Mercedes-AMG’s E-Performance Platform Will Deliver Some of the Wildest Hybrids on the Road

Mercedes-AMG is bringing F1 tech to street cars in a way that’s not just brand hype—it’s a technological tour de force.

byHazel Southwell|
Electric Vehicles photo

AMG is a slightly weird brand. It's the performance and sporting sub-section of Mercedes and it goes around making faster S-Class sedans as well as, you know, the occasional F1-inspired hypercar. Of course, there's nothing wrong with having tuned-up versions of regular cars but sometimes you get the feeling that the engineers in Affalterbach would rather be making the extremely silly stuff.

It's been a good few years for them, if they have, because AMG's latest hybrid platform is based off F1 technology—and that's not just hyperbole or an attempt to sound cool. The battery, energy recovery system, exhaust, and turbocharger are all cooperations between AMG and Mercedes' High Performance Powertrain research and development division, which makes the inarguably (after 14 straight titles) successful F1 power units. 

AMG's engine and turbocharger , AMG

If that sounds like AMG flexing on its brand family, then that's not even the most interesting thing about the E-Performance platform. It has a four-cylinder engine coded AMG M 139 installed under the hood, which is where you'd expect it to be. The rest of the hybrid system, though, including the battery and the energy recovery system, is integrated to the rear axle for more direct energy recuperation.

Then there's the really clever bit, which is a two-way drive shaft that links them so that the electrical system can supply torque and balance to the front axle, as much as the engine can reverse that to the rear. It's the sort of thing that takes a while to get your brain around, but there's a geared section in the middle of the car that lets it go both ways. It's clever stuff, designed to deliver the most power in the best way possible.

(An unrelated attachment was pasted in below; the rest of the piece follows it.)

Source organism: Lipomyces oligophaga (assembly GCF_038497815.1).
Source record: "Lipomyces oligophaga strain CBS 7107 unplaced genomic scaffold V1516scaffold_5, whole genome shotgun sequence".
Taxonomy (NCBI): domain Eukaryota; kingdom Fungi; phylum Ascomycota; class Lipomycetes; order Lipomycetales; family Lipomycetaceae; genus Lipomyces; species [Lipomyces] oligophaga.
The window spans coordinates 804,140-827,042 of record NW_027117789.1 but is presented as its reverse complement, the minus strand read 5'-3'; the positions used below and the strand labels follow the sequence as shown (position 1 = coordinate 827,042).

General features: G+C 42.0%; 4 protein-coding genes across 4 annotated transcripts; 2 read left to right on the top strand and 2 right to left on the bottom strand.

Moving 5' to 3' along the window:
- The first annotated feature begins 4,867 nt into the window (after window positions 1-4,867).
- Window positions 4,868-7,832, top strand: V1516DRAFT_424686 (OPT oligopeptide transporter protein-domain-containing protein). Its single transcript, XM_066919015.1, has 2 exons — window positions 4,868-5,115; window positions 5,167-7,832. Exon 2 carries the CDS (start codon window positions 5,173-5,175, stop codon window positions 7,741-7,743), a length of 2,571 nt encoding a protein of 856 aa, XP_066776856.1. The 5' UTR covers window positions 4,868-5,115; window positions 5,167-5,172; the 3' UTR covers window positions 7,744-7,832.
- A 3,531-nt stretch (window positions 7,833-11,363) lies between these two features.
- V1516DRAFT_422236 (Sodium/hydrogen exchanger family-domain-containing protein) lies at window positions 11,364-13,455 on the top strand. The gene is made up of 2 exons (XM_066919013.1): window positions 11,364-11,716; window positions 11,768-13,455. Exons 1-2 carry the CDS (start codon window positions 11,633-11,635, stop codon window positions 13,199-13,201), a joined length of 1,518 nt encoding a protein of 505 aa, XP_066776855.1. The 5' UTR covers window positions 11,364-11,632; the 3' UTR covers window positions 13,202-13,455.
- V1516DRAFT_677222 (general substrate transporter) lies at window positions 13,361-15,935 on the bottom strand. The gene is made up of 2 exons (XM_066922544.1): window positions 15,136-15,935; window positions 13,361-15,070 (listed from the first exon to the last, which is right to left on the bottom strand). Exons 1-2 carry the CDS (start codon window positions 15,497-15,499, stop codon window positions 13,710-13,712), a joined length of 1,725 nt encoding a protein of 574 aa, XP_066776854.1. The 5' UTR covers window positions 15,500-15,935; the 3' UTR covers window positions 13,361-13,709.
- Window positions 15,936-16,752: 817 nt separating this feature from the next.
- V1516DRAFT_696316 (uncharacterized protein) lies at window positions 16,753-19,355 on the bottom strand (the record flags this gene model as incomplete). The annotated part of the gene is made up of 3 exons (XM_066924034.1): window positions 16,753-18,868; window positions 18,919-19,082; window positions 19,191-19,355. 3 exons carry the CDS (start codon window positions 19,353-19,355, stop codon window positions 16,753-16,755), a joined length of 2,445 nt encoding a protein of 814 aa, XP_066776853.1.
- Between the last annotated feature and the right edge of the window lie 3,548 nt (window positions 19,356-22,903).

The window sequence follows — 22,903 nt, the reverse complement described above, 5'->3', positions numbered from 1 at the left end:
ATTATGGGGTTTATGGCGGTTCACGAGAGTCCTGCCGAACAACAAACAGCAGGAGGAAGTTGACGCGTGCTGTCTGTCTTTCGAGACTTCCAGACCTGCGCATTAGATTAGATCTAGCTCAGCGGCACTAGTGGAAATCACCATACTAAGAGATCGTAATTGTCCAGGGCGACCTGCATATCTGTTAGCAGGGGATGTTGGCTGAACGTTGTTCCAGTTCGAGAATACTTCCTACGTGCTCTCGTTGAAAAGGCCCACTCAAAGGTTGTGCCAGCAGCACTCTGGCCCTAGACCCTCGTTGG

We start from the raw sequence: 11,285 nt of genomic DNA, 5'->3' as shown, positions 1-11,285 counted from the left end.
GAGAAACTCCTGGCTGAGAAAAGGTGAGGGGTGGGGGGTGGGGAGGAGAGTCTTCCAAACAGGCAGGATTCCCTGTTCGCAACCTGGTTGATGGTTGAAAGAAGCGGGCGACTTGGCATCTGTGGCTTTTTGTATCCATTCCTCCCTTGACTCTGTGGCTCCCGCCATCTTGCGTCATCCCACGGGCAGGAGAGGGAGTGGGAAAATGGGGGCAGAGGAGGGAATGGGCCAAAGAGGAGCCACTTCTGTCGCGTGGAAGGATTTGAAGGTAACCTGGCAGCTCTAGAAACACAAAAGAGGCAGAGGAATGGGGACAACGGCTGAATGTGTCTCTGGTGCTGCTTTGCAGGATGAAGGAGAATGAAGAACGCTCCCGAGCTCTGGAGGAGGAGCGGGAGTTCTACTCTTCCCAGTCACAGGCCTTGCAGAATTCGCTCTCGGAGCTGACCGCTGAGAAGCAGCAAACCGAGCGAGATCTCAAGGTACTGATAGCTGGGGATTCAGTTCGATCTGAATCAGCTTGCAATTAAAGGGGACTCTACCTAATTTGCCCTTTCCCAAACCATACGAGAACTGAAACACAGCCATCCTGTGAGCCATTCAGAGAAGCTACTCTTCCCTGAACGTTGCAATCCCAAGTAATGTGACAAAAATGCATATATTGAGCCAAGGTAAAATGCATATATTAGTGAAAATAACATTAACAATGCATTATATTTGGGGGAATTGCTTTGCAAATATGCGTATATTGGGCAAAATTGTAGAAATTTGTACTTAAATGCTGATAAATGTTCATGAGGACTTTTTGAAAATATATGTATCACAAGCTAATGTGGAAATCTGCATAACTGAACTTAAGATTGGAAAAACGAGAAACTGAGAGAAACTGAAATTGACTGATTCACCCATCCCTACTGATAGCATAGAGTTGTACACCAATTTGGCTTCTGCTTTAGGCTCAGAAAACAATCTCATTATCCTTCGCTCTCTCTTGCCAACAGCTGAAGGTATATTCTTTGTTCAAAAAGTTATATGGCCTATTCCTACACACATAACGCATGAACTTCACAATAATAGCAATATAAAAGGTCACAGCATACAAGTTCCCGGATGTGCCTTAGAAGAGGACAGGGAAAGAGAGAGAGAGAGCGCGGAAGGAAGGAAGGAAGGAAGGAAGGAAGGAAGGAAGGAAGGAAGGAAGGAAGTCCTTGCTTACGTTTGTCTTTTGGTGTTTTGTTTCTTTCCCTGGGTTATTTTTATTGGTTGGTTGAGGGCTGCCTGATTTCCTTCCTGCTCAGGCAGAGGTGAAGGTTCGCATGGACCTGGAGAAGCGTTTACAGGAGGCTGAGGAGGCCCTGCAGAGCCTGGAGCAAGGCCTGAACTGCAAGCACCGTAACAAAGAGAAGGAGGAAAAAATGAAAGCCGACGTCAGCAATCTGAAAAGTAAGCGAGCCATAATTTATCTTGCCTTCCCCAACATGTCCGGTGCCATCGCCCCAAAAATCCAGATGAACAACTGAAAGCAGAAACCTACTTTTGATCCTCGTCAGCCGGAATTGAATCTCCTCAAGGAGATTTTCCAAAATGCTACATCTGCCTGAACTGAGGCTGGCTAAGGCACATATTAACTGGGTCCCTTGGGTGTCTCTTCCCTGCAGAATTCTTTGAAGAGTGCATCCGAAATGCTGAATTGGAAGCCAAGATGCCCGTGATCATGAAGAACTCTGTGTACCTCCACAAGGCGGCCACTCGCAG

The view down the dual drive-shaft to the battery and hybrid recovery system, AMG

The new E-Performance platform slots into AMG's performance strategy in a similarly two-prong way; after announcing it'd be making high-performance electric vehicles, this is going to be its very own platform for combustion. At a media Q&A about the new platform last week, AMG CEO Philipp Schiemer said, "Our powertrain strategy for Mercedes AMG is based on two pillars: firstly, performance hybrids with a completely independent layout. Secondly, battery-electric models based on the new Mercedes ECU platform for vehicles of the executive and luxury class."

So the E-Performance platform is the real AMG baby and it's been made with a lot of love. It's developed completely in-house by AMG itself and uses only AMG technology, from hardware to software, albeit with a distinct influence from the F1 team. AMG is aiming to take the F1 cooperation further after successfully translating the race car's powertrain to the road in its Project One hypercar. The E-Performance platform is a refinement of that to make it something that delivers incredible performance but doesn't need a team of engineers to keep it going.

The direct translations are all over the platform starting with the 6.1-kilowatt-hour, 89-kilogram, direct-liquid-cooled battery. Developed from the start with HPP, it is designed based on what Mercedes really uses in the hybrid systems on-track. The battery is an important part of any hybrid system but it's at the core of the E-Performance platform, partly because of its positioning as part of the rear axle structure but also because—and this might surprise you—it's a plug-in.